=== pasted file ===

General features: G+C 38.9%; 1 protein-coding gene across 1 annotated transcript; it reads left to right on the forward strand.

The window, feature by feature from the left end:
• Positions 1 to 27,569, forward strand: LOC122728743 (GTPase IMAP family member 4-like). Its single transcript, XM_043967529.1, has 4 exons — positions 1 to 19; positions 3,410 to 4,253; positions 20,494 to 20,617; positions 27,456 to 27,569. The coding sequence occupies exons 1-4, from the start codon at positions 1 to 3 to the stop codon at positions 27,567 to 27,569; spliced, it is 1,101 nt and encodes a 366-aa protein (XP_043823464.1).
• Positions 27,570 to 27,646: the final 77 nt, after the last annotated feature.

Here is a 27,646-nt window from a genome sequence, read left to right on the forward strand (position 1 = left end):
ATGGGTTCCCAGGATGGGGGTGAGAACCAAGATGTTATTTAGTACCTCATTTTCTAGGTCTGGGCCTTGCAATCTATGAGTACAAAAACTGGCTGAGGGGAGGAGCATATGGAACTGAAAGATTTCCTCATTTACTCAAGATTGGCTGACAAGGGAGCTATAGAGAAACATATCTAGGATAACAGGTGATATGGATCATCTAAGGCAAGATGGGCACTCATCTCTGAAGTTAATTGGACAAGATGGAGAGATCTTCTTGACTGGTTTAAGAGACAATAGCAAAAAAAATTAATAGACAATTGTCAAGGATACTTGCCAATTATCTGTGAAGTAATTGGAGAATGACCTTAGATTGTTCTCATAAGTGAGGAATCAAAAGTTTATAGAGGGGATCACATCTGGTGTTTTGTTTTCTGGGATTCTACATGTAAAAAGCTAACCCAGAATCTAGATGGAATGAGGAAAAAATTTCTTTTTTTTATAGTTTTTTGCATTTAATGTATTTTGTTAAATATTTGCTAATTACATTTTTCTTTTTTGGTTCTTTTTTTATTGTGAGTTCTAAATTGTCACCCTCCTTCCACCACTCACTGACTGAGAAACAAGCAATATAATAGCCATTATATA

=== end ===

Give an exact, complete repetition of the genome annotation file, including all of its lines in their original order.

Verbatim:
General features: G+C 38.9%; 1 protein-coding gene across 1 annotated transcript; it reads left to right on the forward strand.

The window, feature by feature from the left end:
• Positions 1 to 27,569, forward strand: LOC122728743 (GTPase IMAP family member 4-like). Its single transcript, XM_043967529.1, has 4 exons — positions 1 to 19; positions 3,410 to 4,253; positions 20,494 to 20,617; positions 27,456 to 27,569. The coding sequence occupies exons 1-4, from the start codon at positions 1 to 3 to the stop codon at positions 27,567 to 27,569; spliced, it is 1,101 nt and encodes a 366-aa protein (XP_043823464.1).
• Positions 27,570 to 27,646: the final 77 nt, after the last annotated feature.

Here is a 27,646-nt window from a genome sequence, read left to right on the forward strand (position 1 = left end):
ATGGGTTCCCAGGATGGGGGTGAGAACCAAGATGTTATTTAGTACCTCATTTTCTAGGTCTGGGCCTTGCAATCTATGAGTACAAAAACTGGCTGAGGGGAGGAGCATATGGAACTGAAAGATTTCCTCATTTACTCAAGATTGGCTGACAAGGGAGCTATAGAGAAACATATCTAGGATAACAGGTGATATGGATCATCTAAGGCAAGATGGGCACTCATCTCTGAAGTTAATTGGACAAGATGGAGAGATCTTCTTGACTGGTTTAAGAGACAATAGCAAAAAAAATTAATAGACAATTGTCAAGGATACTTGCCAATTATCTGTGAAGTAATTGGAGAATGACCTTAGATTGTTCTCATAAGTGAGGAATCAAAAGTTTATAGAGGGGATCACATCTGGTGTTTTGTTTTCTGGGATTCTACATGTAAAAAGCTAACCCAGAATCTAGATGGAATGAGGAAAAAATTTCTTTTTTTTATAGTTTTTTGCATTTAATGTATTTTGTTAAATATTTGCTAATTACATTTTTCTTTTTTGGTTCTTTTTTTATTGTGAGTTCTAAATTGTCACCCTCCTTCCACCACTCACTGACTGAGAAACAAGCAATATAATAGCCATTATATA